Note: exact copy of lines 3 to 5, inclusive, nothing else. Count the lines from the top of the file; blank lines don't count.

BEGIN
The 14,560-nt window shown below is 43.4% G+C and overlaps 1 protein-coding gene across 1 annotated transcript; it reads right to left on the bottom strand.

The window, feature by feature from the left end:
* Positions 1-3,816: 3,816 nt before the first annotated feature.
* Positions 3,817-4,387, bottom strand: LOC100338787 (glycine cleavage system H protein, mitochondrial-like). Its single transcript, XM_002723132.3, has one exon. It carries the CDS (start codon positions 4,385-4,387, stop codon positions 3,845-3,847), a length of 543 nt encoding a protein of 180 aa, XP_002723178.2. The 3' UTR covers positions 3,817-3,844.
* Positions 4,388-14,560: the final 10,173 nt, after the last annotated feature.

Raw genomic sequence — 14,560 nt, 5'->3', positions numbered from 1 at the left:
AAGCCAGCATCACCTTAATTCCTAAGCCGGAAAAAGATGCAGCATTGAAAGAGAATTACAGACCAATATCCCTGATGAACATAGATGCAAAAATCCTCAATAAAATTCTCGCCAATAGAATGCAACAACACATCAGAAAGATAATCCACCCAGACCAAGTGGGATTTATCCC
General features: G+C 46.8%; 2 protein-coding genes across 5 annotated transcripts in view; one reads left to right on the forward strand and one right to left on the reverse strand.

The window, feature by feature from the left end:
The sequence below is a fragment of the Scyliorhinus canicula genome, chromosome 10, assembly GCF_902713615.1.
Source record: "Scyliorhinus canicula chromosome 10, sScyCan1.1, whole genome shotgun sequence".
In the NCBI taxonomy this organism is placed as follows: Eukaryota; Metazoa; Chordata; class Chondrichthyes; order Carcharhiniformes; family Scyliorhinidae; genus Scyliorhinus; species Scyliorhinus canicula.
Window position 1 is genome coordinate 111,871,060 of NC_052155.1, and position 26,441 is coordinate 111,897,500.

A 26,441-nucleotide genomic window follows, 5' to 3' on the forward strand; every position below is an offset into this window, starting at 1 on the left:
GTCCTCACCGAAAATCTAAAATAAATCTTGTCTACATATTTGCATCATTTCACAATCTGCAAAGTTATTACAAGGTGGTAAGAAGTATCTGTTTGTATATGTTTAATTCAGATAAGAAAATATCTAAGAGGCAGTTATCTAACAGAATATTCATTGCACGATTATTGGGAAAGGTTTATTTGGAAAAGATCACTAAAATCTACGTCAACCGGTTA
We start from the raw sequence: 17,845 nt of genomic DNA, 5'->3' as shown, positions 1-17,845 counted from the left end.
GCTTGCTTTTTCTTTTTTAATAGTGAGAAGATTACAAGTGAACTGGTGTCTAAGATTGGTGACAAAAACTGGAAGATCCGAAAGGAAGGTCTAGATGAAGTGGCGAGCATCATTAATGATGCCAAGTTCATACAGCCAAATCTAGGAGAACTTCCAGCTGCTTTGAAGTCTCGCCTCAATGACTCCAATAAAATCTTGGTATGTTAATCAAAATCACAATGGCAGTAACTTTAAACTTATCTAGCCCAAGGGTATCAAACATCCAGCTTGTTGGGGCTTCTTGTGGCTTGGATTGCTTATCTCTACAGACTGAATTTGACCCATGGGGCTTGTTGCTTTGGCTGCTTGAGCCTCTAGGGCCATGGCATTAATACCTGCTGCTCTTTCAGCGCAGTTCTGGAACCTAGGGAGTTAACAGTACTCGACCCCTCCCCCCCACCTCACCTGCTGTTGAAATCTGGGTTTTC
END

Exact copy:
* Positions 1-3,816: 3,816 nt before the first annotated feature.
* Positions 3,817-4,387, bottom strand: LOC100338787 (glycine cleavage system H protein, mitochondrial-like). Its single transcript, XM_002723132.3, has one exon. It carries the CDS (start codon positions 4,385-4,387, stop codon positions 3,845-3,847), a length of 543 nt encoding a protein of 180 aa, XP_002723178.2. The 3' UTR covers positions 3,817-3,844.
* Positions 4,388-14,560: the final 10,173 nt, after the last annotated feature.